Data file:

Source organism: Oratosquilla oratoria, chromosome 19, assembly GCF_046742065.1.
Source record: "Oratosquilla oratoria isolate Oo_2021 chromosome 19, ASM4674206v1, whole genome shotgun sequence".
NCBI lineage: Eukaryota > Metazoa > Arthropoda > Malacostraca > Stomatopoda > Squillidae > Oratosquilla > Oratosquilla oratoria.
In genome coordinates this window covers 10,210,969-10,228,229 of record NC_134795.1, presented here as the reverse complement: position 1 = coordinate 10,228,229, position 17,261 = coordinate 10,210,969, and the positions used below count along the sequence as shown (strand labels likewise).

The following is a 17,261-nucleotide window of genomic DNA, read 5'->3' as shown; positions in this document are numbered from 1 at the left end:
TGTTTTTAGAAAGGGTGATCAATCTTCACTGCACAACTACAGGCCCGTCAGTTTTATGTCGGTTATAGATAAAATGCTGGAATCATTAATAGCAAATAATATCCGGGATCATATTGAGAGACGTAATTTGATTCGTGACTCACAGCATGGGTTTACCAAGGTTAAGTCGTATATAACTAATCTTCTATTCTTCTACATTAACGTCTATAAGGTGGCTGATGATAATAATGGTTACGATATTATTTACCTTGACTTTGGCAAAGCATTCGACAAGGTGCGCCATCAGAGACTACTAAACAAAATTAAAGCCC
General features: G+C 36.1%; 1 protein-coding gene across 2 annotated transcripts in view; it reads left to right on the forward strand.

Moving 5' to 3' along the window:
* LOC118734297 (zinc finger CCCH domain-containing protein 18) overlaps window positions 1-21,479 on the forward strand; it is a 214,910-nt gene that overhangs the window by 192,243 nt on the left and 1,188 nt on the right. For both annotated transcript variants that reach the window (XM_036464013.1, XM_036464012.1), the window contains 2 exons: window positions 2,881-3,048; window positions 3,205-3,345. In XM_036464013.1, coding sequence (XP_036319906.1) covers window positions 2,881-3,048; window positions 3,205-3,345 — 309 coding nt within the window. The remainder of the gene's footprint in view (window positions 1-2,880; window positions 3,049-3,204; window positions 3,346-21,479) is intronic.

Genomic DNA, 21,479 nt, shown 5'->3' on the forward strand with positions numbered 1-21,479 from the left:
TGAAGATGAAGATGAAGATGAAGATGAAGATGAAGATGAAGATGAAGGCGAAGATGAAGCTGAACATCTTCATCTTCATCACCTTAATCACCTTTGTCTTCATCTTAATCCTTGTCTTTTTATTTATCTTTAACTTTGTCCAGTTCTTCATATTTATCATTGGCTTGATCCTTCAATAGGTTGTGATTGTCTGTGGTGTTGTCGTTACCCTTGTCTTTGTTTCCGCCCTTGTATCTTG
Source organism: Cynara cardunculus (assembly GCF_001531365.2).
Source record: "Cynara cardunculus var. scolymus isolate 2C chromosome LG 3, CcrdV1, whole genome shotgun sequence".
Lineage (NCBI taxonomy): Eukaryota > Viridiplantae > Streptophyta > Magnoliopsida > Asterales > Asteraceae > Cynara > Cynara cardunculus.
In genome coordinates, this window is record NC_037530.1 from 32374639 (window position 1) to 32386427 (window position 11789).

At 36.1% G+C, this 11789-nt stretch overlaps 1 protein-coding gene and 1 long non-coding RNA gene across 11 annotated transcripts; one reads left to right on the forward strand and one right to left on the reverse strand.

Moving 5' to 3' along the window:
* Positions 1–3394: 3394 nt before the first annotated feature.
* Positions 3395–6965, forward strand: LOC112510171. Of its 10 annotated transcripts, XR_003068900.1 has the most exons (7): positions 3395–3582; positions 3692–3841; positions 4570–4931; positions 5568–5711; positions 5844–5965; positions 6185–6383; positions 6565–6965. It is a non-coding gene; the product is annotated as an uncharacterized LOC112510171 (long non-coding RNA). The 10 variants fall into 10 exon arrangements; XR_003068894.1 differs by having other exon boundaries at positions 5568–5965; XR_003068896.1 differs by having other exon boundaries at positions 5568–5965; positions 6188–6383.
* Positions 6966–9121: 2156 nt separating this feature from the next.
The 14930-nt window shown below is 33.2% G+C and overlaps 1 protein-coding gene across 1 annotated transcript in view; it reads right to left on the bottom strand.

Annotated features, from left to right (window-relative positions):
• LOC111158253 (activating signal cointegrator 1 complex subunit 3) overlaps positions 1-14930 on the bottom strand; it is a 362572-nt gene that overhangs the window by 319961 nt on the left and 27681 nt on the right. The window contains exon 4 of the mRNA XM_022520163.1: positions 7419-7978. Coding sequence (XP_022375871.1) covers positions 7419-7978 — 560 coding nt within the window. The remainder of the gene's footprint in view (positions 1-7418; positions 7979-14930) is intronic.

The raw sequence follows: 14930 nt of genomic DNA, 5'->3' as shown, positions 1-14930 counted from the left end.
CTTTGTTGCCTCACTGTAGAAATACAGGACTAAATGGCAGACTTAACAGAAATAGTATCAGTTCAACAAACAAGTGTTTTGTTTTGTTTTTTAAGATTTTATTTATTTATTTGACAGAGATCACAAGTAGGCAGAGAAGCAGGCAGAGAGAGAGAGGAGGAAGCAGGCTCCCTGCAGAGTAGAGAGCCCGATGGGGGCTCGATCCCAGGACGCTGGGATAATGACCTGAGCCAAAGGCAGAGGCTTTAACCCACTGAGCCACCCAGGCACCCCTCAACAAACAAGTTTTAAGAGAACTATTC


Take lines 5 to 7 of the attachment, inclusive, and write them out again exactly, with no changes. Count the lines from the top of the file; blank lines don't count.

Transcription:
The following is a 17,261-nucleotide window of genomic DNA, read 5'->3' as shown; positions in this document are numbered from 1 at the left end:
TGTTTTTAGAAAGGGTGATCAATCTTCACTGCACAACTACAGGCCCGTCAGTTTTATGTCGGTTATAGATAAAATGCTGGAATCATTAATAGCAAATAATATCCGGGATCATATTGAGAGACGTAATTTGATTCGTGACTCACAGCATGGGTTTACCAAGGTTAAGTCGTATATAACTAATCTTCTATTCTTCTACATTAACGTCTATAAGGTGGCTGATGATAATAATGGTTACGATATTATTTACCTTGACTTTGGCAAAGCATTCGACAAGGTGCGCCATCAGAGACTACTAAACAAAATTAAAGCCC
General features: G+C 36.1%; 1 protein-coding gene across 2 annotated transcripts in view; it reads left to right on the forward strand.